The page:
I-STOP and the New York Prescription Monitoring Program

Beginning August 27, 2013, New York State practitioners became responsible to  review a patient’s prescription history before prescribing certain medications. The Internet System for Tracking Over-Prescribing (I-STOP) Act was enacted in 2012 to address the growing problem of prescription drug abuse by eliminating “doctor shopping” and identifying patterns of abuse in patients, doctors, and pharmacists.[1] I-STOP requires the online Prescription Monitoring Program (PMP) to be updated in “real time,” to give practitioners and pharmacists access to accurate and up-to-date prescription drug history.[2]

Under the law, practitioners must consult the PMP and review a patient’s prescription drug history before prescribing a Schedule II, III or IV controlled substance.[3] Alternately, practitioners may designate and train an employee to consult the registry; however, the practitioner is ultimately responsible for determining whether to prescribe the substance.[4] There are limited exceptions to the requirement to consult the PMP.[5] For example, there is no duty to consult the PMP if the substance is administered in the prescriber’s office or in a hospital or clinic, or if technological failure prevents access to the PMP. An exception will also apply if a practitioner cannot access the PMP in a timely manner and there is no other practitioner or designee who can consult on the practitioner’s behalf, as long as the prescription is for no more than a five day supply of the substance.[6]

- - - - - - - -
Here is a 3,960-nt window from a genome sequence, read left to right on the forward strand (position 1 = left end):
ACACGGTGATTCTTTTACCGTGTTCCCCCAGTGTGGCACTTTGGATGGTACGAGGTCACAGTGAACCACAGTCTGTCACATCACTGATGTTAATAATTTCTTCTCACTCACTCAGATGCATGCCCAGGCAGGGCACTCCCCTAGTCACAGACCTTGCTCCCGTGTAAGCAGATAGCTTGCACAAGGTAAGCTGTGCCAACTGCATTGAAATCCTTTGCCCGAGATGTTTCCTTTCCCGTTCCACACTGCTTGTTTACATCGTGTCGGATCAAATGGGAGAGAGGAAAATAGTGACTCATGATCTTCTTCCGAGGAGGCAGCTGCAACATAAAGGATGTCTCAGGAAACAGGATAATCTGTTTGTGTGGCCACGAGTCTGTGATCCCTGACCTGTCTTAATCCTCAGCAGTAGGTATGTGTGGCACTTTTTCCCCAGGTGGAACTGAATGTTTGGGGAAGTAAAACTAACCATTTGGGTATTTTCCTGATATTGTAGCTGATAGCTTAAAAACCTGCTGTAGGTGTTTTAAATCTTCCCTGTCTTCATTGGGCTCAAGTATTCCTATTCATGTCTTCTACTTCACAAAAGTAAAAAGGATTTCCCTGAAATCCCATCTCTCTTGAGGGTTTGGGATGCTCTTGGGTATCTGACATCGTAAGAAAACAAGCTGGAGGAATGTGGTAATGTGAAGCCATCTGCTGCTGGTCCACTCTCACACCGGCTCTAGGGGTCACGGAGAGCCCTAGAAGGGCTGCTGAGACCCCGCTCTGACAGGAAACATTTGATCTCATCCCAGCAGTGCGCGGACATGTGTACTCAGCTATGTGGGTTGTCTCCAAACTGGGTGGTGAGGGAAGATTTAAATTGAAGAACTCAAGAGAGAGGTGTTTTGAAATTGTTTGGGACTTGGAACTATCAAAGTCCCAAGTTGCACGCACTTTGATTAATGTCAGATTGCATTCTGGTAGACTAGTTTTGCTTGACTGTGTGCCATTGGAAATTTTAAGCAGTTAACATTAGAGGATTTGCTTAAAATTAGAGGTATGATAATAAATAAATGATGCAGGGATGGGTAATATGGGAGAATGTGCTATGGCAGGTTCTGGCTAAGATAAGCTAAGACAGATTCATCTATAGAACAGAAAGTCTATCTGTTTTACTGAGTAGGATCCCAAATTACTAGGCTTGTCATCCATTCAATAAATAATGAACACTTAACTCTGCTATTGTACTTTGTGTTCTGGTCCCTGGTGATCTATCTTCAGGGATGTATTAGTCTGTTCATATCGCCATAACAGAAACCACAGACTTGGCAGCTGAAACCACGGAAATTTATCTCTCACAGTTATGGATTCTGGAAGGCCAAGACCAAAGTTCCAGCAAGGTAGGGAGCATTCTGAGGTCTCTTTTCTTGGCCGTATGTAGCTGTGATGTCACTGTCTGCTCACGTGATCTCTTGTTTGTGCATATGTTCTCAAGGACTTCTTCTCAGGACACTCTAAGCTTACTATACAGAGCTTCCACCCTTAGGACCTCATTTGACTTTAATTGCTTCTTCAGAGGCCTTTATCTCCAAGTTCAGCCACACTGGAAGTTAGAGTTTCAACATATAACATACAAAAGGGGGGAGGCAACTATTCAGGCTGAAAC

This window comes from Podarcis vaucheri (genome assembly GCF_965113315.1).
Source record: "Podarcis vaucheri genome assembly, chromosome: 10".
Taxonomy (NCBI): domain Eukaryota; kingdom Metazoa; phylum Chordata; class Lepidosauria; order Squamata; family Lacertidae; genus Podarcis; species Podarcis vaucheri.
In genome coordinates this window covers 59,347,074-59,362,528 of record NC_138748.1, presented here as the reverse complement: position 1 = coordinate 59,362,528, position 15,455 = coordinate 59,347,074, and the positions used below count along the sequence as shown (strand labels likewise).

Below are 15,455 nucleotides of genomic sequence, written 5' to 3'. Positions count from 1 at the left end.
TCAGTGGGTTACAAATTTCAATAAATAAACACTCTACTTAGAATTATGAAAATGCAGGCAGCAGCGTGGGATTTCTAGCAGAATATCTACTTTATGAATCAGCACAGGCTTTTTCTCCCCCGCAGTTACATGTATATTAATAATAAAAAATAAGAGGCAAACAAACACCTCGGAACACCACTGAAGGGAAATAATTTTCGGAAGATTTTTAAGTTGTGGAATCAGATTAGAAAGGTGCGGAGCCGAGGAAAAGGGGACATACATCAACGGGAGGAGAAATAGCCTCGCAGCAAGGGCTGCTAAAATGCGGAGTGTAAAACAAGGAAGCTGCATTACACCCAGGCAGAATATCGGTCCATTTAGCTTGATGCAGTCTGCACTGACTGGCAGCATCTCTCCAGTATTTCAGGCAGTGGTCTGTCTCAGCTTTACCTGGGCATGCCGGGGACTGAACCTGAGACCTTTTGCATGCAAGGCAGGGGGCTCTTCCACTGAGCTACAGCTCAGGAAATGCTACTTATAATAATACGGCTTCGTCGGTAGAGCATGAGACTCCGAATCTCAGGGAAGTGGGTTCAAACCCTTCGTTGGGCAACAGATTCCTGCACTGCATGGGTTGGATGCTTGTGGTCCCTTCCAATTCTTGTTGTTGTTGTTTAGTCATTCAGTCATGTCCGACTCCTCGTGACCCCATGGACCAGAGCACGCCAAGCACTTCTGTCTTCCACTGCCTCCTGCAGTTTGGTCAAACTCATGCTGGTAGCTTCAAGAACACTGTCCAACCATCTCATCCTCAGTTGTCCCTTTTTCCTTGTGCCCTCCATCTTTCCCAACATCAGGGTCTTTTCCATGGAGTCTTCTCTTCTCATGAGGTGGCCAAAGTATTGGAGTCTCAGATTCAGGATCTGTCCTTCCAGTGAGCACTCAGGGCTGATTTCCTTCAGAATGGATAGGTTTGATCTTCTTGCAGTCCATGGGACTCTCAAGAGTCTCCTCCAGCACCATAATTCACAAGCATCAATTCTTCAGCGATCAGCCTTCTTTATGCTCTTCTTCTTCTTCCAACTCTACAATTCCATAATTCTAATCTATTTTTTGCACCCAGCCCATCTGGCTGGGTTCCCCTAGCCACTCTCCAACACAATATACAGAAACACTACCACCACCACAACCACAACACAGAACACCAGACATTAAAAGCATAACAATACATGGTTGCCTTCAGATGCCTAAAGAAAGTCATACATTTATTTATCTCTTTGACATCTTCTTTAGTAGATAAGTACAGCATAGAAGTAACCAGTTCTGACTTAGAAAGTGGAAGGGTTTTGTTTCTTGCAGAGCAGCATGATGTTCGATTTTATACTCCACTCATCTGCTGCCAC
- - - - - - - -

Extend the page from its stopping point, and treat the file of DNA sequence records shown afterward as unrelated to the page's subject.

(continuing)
Practitioners must document the consultation in the patient’s chart. If one of the exceptions applies, the practitioner must document the reasons why the consultation was not performed.[7]

To access the PMP, practitioners need to establish an account with the Health Commerce System.[8] The large influx of applicants for accounts may result in delays in processing.[9] The Department of Health has indicated that “practitioners who are making a good faith effort to apply but are unable to establish HCS accounts, should continue to provide treatment to their patients in the same manner as they currently do, including the prescribing of controlled substances without accessing PMP Registry.” This transition period may last through October.

Please contact Feldman Kieffer by email or at (716) 852-5875 if you have questions or concerns about your responsibilities under I-STOP.

 


[1] N.Y. Office of the Attorney General, Internet System for Tracking Over-Prescribing Act: A Proposal Addressing New York’s Prescription Drug Abuse and Drug Diversion Epidemic, http://www.ag.ny.gov/sites/default/files/press-releases/2012/ISTOP%20REPORT%20FINAL%201.10.12.pdf.

[2] NY CLS Pub. Health. L. § 3343-a(1)(a).

[3]Id. § 3343-a(2)(a).

[4]Id. § 3343-a(2)(b).

[5]Id. § 3343-a(2)(a).

[6] For a complete list of exceptions, see NY CLS Pub. Health L. § 3343-a(2)(a).

[7] 10 NYCRR § 80.63(c)(1).

[8] A Health Commerce System Account can be established at the New York State Department of Health’s website, https://apps.health.ny.gov/pub/top.html.

[9] Dep’t of Health, I-STOP/PMP, “Prescription Monitoring Program Registry” http://www.health.ny.gov/professionals/narcotic/prescription_monitoring/.

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